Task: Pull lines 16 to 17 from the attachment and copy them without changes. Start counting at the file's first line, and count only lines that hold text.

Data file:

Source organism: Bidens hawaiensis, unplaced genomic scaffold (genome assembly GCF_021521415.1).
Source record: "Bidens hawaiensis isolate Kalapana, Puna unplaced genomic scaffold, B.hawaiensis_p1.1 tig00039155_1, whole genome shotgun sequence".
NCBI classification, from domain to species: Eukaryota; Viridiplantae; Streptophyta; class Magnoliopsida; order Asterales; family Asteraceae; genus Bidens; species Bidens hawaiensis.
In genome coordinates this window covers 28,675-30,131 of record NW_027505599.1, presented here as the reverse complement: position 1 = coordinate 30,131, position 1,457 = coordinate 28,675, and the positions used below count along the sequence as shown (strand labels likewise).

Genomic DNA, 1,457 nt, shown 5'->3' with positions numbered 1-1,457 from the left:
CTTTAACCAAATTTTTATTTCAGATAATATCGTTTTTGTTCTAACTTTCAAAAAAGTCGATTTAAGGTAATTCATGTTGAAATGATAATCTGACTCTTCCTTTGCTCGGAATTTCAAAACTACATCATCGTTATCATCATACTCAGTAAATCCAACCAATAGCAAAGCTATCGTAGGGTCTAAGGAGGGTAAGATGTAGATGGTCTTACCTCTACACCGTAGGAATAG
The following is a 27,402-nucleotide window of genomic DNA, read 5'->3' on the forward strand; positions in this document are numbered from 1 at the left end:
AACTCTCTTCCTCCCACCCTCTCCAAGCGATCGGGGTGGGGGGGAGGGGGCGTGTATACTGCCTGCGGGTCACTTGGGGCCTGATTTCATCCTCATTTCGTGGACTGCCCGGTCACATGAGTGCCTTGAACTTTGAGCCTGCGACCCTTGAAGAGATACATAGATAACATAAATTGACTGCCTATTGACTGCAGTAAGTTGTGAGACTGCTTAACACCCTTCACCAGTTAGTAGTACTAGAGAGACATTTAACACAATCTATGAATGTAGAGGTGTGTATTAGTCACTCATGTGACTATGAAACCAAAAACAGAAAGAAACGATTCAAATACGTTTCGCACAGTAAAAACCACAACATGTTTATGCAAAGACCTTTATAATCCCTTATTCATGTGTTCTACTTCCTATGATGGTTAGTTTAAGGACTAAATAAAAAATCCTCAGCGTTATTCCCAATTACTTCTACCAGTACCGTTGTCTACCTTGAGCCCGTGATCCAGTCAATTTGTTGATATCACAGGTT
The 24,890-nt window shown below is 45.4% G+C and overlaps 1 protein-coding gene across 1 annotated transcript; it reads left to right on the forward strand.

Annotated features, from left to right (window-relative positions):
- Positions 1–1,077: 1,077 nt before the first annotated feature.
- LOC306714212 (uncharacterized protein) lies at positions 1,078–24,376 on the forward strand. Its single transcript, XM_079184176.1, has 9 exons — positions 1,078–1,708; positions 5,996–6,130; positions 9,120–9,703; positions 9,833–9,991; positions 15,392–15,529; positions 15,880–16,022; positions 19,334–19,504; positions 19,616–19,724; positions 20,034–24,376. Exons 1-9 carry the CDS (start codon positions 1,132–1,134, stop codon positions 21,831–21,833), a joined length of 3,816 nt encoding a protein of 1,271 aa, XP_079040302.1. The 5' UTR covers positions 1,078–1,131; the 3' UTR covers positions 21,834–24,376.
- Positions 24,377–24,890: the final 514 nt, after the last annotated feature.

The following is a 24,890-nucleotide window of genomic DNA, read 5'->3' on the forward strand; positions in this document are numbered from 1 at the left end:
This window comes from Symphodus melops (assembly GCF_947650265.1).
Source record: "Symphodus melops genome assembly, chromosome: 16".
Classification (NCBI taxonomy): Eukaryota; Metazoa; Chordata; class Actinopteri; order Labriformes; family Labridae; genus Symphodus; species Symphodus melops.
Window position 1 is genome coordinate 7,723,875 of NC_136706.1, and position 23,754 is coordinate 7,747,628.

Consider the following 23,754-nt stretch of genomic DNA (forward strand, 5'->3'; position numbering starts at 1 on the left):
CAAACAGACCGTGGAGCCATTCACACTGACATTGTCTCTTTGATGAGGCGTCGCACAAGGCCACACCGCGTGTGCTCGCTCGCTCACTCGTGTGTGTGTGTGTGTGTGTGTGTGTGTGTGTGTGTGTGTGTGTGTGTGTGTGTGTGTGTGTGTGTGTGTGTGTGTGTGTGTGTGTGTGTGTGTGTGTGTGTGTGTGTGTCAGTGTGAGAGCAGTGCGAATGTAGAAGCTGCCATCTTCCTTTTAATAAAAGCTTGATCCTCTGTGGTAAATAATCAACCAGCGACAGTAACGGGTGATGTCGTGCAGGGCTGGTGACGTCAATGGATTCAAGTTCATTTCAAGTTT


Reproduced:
Source record: "Symphodus melops genome assembly, chromosome: 16".
Classification (NCBI taxonomy): Eukaryota; Metazoa; Chordata; class Actinopteri; order Labriformes; family Labridae; genus Symphodus; species Symphodus melops.